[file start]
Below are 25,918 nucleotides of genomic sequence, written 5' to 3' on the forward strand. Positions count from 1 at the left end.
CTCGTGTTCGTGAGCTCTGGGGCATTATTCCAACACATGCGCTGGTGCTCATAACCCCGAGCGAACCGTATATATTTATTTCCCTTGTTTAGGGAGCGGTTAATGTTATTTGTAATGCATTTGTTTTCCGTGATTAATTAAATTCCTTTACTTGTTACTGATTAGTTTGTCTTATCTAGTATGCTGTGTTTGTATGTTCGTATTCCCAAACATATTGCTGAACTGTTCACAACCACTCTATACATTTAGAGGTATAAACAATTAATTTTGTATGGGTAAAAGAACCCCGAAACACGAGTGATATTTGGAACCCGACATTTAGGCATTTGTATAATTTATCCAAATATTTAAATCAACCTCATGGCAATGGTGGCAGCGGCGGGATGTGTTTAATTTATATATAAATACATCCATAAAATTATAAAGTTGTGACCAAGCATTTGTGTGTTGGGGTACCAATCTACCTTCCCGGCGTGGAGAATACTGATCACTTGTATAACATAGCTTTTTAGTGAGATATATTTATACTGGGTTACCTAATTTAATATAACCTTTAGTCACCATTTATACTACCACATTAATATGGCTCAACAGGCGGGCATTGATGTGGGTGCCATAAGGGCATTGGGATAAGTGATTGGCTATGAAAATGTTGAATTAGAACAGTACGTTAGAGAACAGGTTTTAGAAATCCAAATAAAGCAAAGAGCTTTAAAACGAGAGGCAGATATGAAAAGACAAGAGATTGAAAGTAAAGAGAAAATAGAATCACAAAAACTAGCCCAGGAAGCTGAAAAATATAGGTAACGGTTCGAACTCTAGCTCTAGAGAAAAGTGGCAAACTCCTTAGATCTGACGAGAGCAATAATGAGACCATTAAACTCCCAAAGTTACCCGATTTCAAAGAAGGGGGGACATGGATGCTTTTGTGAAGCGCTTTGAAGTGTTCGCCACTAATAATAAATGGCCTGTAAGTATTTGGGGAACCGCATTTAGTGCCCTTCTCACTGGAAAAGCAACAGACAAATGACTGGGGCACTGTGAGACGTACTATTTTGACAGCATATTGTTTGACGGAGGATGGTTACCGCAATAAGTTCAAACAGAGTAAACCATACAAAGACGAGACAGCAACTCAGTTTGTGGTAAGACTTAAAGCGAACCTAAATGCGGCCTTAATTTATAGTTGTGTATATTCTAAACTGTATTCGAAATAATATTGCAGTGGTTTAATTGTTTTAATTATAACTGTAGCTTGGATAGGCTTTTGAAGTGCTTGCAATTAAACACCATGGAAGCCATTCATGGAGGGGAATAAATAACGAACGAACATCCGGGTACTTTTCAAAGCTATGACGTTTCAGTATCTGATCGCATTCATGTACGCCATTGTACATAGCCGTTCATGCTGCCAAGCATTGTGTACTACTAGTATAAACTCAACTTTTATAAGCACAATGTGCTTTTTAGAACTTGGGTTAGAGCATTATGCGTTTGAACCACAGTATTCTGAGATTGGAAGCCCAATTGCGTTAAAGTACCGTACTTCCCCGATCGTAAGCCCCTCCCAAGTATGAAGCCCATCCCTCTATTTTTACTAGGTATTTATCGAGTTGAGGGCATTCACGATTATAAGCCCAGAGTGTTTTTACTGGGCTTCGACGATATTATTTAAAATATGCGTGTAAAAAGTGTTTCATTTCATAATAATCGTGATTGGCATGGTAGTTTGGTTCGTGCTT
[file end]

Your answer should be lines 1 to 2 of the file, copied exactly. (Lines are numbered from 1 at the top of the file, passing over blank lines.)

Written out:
Below are 25,918 nucleotides of genomic sequence, written 5' to 3' on the forward strand. Positions count from 1 at the left end.
CTCGTGTTCGTGAGCTCTGGGGCATTATTCCAACACATGCGCTGGTGCTCATAACCCCGAGCGAACCGTATATATTTATTTCCCTTGTTTAGGGAGCGGTTAATGTTATTTGTAATGCATTTGTTTTCCGTGATTAATTAAATTCCTTTACTTGTTACTGATTAGTTTGTCTTATCTAGTATGCTGTGTTTGTATGTTCGTATTCCCAAACATATTGCTGAACTGTTCACAACCACTCTATACATTTAGAGGTATAAACAATTAATTTTGTATGGGTAAAAGAACCCCGAAACACGAGTGATATTTGGAACCCGACATTTAGGCATTTGTATAATTTATCCAAATATTTAAATCAACCTCATGGCAATGGTGGCAGCGGCGGGATGTGTTTAATTTATATATAAATACATCCATAAAATTATAAAGTTGTGACCAAGCATTTGTGTGTTGGGGTACCAATCTACCTTCCCGGCGTGGAGAATACTGATCACTTGTATAACATAGCTTTTTAGTGAGATATATTTATACTGGGTTACCTAATTTAATATAACCTTTAGTCACCATTTATACTACCACATTAATATGGCTCAACAGGCGGGCATTGATGTGGGTGCCATAAGGGCATTGGGATAAGTGATTGGCTATGAAAATGTTGAATTAGAACAGTACGTTAGAGAACAGGTTTTAGAAATCCAAATAAAGCAAAGAGCTTTAAAACGAGAGGCAGATATGAAAAGACAAGAGATTGAAAGTAAAGAGAAAATAGAATCACAAAAACTAGCCCAGGAAGCTGAAAAATATAGGTAACGGTTCGAACTCTAGCTCTAGAGAAAAGTGGCAAACTCCTTAGATCTGACGAGAGCAATAATGAGACCATTAAACTCCCAAAGTTACCCGATTTCAAAGAAGGGGGGACATGGATGCTTTTGTGAAGCGCTTTGAAGTGTTCGCCACTAATAATAAATGGCCTGTAAGTATTTGGGGAACCGCATTTAGTGCCCTTCTCACTGGAAAAGCAACAGACAAATGACTGGGGCACTGTGAGACGTACTATTTTGACAGCATATTGTTTGACGGAGGATGGTTACCGCAATAAGTTCAAACAGAGTAAACCATACAAAGACGAGACAGCAACTCAGTTTGTGGTAAGACTTAAAGCGAACCTAAATGCGGCCTTAATTTATAGTTGTGTATATTCTAAACTGTATTCGAAATAATATTGCAGTGGTTTAATTGTTTTAATTATAACTGTAGCTTGGATAGGCTTTTGAAGTGCTTGCAATTAAACACCATGGAAGCCATTCATGGAGGGGAATAAATAACGAACGAACATCCGGGTACTTTTCAAAGCTATGACGTTTCAGTATCTGATCGCATTCATGTACGCCATTGTACATAGCCGTTCATGCTGCCAAGCATTGTGTACTACTAGTATAAACTCAACTTTTATAAGCACAATGTGCTTTTTAGAACTTGGGTTAGAGCATTATGCGTTTGAACCACAGTATTCTGAGATTGGAAGCCCAATTGCGTTAAAGTACCGTACTTCCCCGATCGTAAGCCCCTCCCAAGTATGAAGCCCATCCCTCTATTTTTACTAGGTATTTATCGAGTTGAGGGCATTCACGATTATAAGCCCAGAGTGTTTTTACTGGGCTTCGACGATATTATTTAAAATATGCGTGTAAAAAGTGTTTCATTTCATAATAATCGTGATTGGCATGGTAGTTTGGTTCGTGCTT